∞ Duke’s changes would penalize all potential solar customers, particularly those on low and fixed incomes. Duke says it will devise a plan for low-income customers at some unspecified future time. The justice groups reject that as a hollow pledge, and propose a system-wide, on-bill financing program like the one in Hawaii that would share solar benefits equitably between all electricity customers, help slow the climate crisis and protect power bills.
∞ Duke plans to impose extravagant minimum bills upon solar customers – without providing justification and while ignoring the fact that more rooftop solar would displace much of the billions Duke wants to spend on grid upgrades.
Comments by the partner organizations:
Sunrise Durham’s Ziyad Habash: We are proud to intervene against Duke Energy’s plan to rig rooftop solar policy in its favor and squeeze the solar panel owners who threaten its monopoly. Duke Energy cannot be allowed to put rooftop solar further out of reach for working people, and the Utilities Commission should reject the proposal. Instead, North Carolina should turn its attention to promoting policies that reward, not punish, people who install solar panels on their homes.
NC Climate Solutions Coalition’s Gayle Goldsmith: It is essential that the NC Utilities Commission saves rooftop solar. The NC Climate Solutions Coalition is a party to the intervention filed by NC WARN because rooftop solar is one solution to the climate issue. The commission must disallow Duke Energy from adding costs that discourage customers from installing solar panels by making them financially out of their reach.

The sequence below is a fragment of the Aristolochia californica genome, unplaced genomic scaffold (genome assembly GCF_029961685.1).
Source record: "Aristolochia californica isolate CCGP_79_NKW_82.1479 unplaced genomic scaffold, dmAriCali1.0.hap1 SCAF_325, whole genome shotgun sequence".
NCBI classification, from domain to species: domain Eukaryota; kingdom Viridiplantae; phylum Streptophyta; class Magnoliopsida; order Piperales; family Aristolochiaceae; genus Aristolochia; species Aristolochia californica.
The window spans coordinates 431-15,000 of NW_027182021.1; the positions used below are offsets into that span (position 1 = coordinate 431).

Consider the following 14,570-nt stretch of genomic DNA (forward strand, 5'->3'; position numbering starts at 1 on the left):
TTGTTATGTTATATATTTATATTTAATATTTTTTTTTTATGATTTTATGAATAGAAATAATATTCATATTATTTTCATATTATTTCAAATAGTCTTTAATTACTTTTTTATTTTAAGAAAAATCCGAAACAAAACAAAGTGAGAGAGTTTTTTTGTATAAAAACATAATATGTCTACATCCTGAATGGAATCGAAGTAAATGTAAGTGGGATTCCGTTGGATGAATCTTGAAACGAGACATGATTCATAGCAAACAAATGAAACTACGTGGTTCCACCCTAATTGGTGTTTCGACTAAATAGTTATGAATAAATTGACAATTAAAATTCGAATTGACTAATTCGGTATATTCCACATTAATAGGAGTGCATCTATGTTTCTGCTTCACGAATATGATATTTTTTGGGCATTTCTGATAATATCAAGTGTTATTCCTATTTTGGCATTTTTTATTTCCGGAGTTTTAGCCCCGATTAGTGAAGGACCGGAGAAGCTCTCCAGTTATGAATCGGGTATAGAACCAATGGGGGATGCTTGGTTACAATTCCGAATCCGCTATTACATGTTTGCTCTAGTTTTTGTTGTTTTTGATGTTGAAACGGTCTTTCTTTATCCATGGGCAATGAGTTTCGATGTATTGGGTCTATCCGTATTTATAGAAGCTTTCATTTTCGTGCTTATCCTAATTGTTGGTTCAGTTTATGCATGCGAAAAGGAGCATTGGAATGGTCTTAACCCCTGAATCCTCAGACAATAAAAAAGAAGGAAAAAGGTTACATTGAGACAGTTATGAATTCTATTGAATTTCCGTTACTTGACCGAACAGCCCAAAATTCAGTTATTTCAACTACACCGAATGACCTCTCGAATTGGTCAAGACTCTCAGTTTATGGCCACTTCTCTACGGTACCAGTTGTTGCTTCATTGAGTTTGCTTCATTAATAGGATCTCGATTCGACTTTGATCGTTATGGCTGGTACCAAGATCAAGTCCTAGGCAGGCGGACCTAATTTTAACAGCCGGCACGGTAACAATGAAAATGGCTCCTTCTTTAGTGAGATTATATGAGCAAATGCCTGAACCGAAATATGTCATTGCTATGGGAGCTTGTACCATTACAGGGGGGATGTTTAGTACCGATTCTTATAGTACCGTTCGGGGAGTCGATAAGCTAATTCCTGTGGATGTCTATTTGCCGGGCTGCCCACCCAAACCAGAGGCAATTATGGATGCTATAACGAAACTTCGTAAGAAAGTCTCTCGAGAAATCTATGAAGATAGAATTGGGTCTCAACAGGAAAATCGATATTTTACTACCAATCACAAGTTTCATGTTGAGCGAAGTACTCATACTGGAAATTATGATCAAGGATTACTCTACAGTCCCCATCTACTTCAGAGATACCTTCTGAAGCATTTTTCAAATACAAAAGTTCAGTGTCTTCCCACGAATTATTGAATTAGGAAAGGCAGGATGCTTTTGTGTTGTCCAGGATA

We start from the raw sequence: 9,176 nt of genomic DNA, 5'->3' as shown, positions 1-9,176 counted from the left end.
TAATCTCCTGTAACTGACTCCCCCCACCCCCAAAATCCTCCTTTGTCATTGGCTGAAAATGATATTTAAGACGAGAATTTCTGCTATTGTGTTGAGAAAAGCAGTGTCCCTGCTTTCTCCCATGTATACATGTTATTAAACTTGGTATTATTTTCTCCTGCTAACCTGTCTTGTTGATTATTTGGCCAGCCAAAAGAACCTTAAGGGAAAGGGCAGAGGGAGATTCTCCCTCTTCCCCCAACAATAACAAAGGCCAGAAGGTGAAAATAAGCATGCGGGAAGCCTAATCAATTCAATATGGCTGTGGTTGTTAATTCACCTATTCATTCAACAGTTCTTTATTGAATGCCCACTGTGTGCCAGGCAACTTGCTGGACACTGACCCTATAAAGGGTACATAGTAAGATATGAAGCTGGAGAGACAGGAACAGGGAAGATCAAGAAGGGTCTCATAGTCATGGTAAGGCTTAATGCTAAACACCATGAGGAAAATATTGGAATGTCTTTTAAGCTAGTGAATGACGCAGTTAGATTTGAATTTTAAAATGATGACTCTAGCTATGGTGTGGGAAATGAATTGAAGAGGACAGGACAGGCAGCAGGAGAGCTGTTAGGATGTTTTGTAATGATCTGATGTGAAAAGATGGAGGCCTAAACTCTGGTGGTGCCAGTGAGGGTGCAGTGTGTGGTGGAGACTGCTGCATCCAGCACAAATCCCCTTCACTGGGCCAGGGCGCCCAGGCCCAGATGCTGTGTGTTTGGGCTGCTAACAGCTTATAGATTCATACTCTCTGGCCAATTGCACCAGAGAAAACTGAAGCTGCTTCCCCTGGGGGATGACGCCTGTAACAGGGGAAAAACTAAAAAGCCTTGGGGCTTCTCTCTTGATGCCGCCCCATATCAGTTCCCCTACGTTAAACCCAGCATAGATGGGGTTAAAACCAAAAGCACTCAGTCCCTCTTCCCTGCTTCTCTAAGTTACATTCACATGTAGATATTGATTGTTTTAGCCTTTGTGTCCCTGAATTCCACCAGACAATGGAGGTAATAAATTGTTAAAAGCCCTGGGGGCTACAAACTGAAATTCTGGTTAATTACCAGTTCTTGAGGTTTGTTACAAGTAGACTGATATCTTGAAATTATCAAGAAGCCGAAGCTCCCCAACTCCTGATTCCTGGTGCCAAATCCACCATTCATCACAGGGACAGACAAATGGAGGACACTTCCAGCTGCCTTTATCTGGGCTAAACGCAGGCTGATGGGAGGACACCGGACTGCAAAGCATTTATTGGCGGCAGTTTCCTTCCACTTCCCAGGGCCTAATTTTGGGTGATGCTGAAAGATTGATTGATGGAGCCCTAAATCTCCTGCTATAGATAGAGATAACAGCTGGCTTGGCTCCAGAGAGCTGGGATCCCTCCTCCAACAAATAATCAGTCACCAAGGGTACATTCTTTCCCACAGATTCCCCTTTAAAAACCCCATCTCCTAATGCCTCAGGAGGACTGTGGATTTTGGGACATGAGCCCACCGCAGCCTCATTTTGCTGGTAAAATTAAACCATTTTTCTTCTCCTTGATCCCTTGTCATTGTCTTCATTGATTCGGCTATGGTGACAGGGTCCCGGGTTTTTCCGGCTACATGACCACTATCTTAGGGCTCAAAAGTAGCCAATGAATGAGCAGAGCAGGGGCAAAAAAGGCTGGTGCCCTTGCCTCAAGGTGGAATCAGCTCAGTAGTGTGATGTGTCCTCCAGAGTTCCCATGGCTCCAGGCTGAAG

NC WARN’s Jim Warren: For 10 years, Duke executives have led the national fight against renewable energy – and fought against an honest, independent study of solar’s true value in this monopoly state. Duke’s sole argument for its proposed rules change – that solar homes don’t pay their fair share compared to non-solar households – cannot survive an impartial study that assesses solar costs and benefits. But that’s what the law (HB589) plainly requires the Utilities Commission to perform.
PV Magazine, Tim Sylvia, 3/10/2021
A brownfield solar project proposed by Duke Energy just outside of Asheville in western North Carolina has brought together some unlikely alliances. The utility and a collection of climate activists, clean energy advocates, and community leaders face off against state officials who have argued that the project is costly and unnecessary.
The 5 MW project in question was set to be constructed on a former landfill in Buncombe County, as part of the county’s goal to reach 100% renewable energy by 2030. Because of the project’s location and the fact that it would bring the county roughly 20% closer to achieving its goal, the land was offered to Duke for next to no charge, providing significant cost reduction on an already cheap resource.
The project was initially announced in late July 2020, with completion expected for the second half of 2021.
The project was also set to be part of a 2015 compromise between Duke and the community and environmental leaders it is now allied with. The utility agreed to support a 45-mile proposed transmission line through the Blue Ridge Mountains with two gas peaker plants, 15 MW of solar, and 5 MW of battery storage in or near Asheville, rather than its initial plan of a 680 MW gas plant, with all of the capacity being used to replace a coal plant being retired in the city.